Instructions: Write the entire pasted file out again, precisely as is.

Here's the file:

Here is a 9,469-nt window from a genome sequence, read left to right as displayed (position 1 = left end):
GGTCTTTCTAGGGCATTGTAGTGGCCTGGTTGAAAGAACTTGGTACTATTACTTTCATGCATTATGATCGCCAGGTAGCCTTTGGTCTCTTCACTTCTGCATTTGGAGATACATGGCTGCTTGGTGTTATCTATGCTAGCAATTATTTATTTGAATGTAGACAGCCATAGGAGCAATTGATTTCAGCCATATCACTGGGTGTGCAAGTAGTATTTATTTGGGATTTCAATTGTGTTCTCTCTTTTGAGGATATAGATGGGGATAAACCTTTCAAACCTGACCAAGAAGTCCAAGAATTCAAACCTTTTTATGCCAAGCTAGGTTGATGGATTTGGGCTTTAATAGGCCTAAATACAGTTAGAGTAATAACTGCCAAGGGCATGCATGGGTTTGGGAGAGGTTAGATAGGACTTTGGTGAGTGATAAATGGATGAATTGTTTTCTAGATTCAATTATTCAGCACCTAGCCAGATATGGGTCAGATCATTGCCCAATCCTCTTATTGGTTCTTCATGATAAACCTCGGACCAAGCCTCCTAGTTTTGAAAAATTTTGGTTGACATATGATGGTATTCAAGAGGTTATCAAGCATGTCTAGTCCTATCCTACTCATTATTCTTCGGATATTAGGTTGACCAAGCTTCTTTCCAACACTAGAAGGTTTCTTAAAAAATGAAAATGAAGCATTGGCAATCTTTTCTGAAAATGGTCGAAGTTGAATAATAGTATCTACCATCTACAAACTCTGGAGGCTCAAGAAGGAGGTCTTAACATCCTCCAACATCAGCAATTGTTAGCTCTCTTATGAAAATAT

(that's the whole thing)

Here is a 9,469-nt window from a genome sequence, read left to right as displayed (position 1 = left end):
GGTCTTTCTAGGGCATTGTAGTGGCCTGGTTGAAAGAACTTGGTACTATTACTTTCATGCATTATGATCGCCAGGTAGCCTTTGGTCTCTTCACTTCTGCATTTGGAGATACATGGCTGCTTGGTGTTATCTATGCTAGCAATTATTTATTTGAATGTAGACAGCCATAGGAGCAATTGATTTCAGCCATATCACTGGGTGTGCAAGTAGTATTTATTTGGGATTTCAATTGTGTTCTCTCTTTTGAGGATATAGATGGGGATAAACCTTTCAAACCTGACCAAGAAGTCCAAGAATTCAAACCTTTTTATGCCAAGCTAGGTTGATGGATTTGGGCTTTAATAGGCCTAAATACAGTTAGAGTAATAACTGCCAAGGGCATGCATGGGTTTGGGAGAGGTTAGATAGGACTTTGGTGAGTGATAAATGGATGAATTGTTTTCTAGATTCAATTATTCAGCACCTAGCCAGATATGGGTCAGATCATTGCCCAATCCTCTTATTGGTTCTTCATGATAAACCTCGGACCAAGCCTCCTAGTTTTGAAAAATTTTGGTTGACATATGATGGTATTCAAGAGGTTATCAAGCATGTCTAGTCCTATCCTACTCATTATTCTTCGGATATTAGGTTGACCAAGCTTCTTTCCAACACTAGAAGGTTTCTTAAAAAATGAAAATGAAGCATTGGCAATCTTTTCTGAAAATGGTCGAAGTTGAATAATAGTATCTACCATCTACAAACTCTGGAGGCTCAAGAAGGAGGTCTTAACATCCTCCAACATCAGCAATTGTTAGCTCTCTTATGAAAATAT